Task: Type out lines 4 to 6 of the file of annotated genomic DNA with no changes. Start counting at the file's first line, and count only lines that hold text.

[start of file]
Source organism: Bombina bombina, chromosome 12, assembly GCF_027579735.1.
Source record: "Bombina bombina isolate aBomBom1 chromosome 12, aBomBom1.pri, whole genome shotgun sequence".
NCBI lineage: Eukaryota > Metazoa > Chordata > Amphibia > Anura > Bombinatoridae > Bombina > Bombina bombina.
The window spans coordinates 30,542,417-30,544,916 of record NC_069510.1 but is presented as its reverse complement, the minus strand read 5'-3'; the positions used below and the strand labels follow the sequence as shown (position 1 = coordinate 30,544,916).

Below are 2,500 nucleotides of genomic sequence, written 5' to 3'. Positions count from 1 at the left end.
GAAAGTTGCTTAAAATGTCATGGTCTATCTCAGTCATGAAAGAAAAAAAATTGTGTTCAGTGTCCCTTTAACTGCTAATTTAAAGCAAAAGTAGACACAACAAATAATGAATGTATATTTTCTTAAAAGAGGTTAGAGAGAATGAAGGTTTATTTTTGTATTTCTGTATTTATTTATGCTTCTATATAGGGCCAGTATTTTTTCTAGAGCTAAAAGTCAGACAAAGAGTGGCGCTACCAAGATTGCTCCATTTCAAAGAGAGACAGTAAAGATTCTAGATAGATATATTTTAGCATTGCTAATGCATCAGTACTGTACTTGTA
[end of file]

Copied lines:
The window spans coordinates 30,542,417-30,544,916 of record NC_069510.1 but is presented as its reverse complement, the minus strand read 5'-3'; the positions used below and the strand labels follow the sequence as shown (position 1 = coordinate 30,544,916).

Below are 2,500 nucleotides of genomic sequence, written 5' to 3'. Positions count from 1 at the left end.
GAAAGTTGCTTAAAATGTCATGGTCTATCTCAGTCATGAAAGAAAAAAAATTGTGTTCAGTGTCCCTTTAACTGCTAATTTAAAGCAAAAGTAGACACAACAAATAATGAATGTATATTTTCTTAAAAGAGGTTAGAGAGAATGAAGGTTTATTTTTGTATTTCTGTATTTATTTATGCTTCTATATAGGGCCAGTATTTTTTCTAGAGCTAAAAGTCAGACAAAGAGTGGCGCTACCAAGATTGCTCCATTTCAAAGAGAGACAGTAAAGATTCTAGATAGATATATTTTAGCATTGCTAATGCATCAGTACTGTACTTGTA